Fort Mose was the first free Black settlement in what is now the United States, and the only one known to have been sponsored by a European colonial government. Two Fort Mose sites eventually existed: one occupied by the Spanish (1737–1740) and the other by Blacks (1752–1763). Although living there was peaceful, the settlement was not immune to violent opposition.

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Fort Mose as it may have appeared in the 1700s. PBChistoryonline.org photo.
Fort Mose as it may have appeared in the 1700s. PBChistoryonline.org photo.Fort Mose as it may have appeared in the 1700s. PBChistoryonline.org photo.

By Tamara Shiloh

During the 18th century, Florida had become a haven for colonial South Carolina’s fugitive slaves. This was a result of the competition between Spain and Britain. Spain held a flexible attitude toward slaves and Black freedmen and thus encouraged British-owned slaves to escape to Florida. Such a move would inevitably destabilize British colonization in the north.

Runaway slaves crossed swamps and forestlands on foot. Help provided by Native Americans along the way created the first Underground Railroad. Parts of the journey were treacherous, and many did not survive. Those who reached St. Augustine, Fla., were granted asylum by the Spanish government: freedom in exchange for converting to Catholicism. Male slaves served a term of military service.

The first group seeking these freedoms arrived in 1687: eight men, two women, and a three-year-old child. By 1738, the numbers increased to more than 100. That’s when the fortified town of Gracia Real de Santa Teresa de Mose (Fort Mose) was constructed on St. Augustine’s northernmost border. (A fortified town is one with strong defenses, usually a massive wall structure and inner citadels or strongholds.)

Fort Mose was the first free Black settlement in what is now the United States, and the only one known to have been sponsored by a European colonial government. Two Fort Mose sites eventually existed: one occupied by the Spanish (1737–1740) and the other by Blacks (1752–1763). Although living there was peaceful, the settlement was not immune to violent opposition.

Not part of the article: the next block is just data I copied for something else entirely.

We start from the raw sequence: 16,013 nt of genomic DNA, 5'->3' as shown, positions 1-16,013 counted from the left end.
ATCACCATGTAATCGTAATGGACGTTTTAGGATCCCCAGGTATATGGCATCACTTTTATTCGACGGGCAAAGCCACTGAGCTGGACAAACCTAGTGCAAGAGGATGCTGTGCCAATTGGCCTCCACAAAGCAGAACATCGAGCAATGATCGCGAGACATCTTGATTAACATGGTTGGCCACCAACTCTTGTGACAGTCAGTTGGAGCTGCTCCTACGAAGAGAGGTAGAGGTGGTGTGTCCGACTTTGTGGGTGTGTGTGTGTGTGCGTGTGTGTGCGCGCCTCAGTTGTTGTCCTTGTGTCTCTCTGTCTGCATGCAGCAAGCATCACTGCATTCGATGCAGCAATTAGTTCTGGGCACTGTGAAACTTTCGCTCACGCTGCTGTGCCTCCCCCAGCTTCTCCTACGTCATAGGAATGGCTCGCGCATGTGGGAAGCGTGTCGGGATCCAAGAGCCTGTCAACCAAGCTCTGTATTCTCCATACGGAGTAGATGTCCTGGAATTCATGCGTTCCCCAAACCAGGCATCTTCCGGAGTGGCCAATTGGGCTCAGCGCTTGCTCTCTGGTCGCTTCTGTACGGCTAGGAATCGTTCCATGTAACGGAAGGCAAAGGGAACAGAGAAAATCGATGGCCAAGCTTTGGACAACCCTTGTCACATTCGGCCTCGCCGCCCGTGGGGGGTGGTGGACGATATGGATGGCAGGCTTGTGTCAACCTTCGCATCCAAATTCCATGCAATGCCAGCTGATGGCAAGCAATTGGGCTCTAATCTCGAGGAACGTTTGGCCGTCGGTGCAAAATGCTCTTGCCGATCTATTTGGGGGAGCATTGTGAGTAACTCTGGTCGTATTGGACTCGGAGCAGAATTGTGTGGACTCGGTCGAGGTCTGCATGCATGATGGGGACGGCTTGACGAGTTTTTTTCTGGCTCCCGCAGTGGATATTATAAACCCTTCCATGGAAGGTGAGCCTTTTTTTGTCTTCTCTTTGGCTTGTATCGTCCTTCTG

A war broke out between England and Spain (The War of Jenkins’ Ear: 1740–1750). Citizens of St. Augustine and Fort Mose had suddenly found themselves involved in a conflict spanning three continents. This action of war was The Battle of Fort Mose (then dubbed Bloody Mose or Bloody Moosa).

The English employed thousands of soldiers and dozens of ships to destroy St. Augustine. All runaway slaves were to be returned to their former owners. A blockade was set up and the city was bombarded for 27 consecutive days. Those protecting St. Augustine and Fort Mose were hopelessly outnumbered. But that did not stop a group of Blacks, whites, and Native Americans from pulling together and fighting back.

Capt. Francisco Menéndez, a formerly enslaved African, led Fort Mose’s free Black militia in protecting St. Augustine. They lost the fort briefly but were able to recapture it, holding back English forces. In 1763, Spain ceded all of La Florida to England (Treaty of Paris). The citizens of Fort Mose once again faced enslavement. To maintain their freedom, they abandoned the fort for safety in Havana, Cuba, then a colony of Spain.

Fort Mose was demolished by the British during the War of 1812. As the years passed, the land was swallowed by marsh; the important legacy of its community was forgotten.

But later in the 20th century, a team of archaeologists, historians, government leaders, and citizens restored Fort Mose to its rightful place of honor.

Today, the location of the fort occupied by Blacks is recognized as a significant local, national, and international historic landmark.

Image: http://www.fortwiki.com/Fort_Mose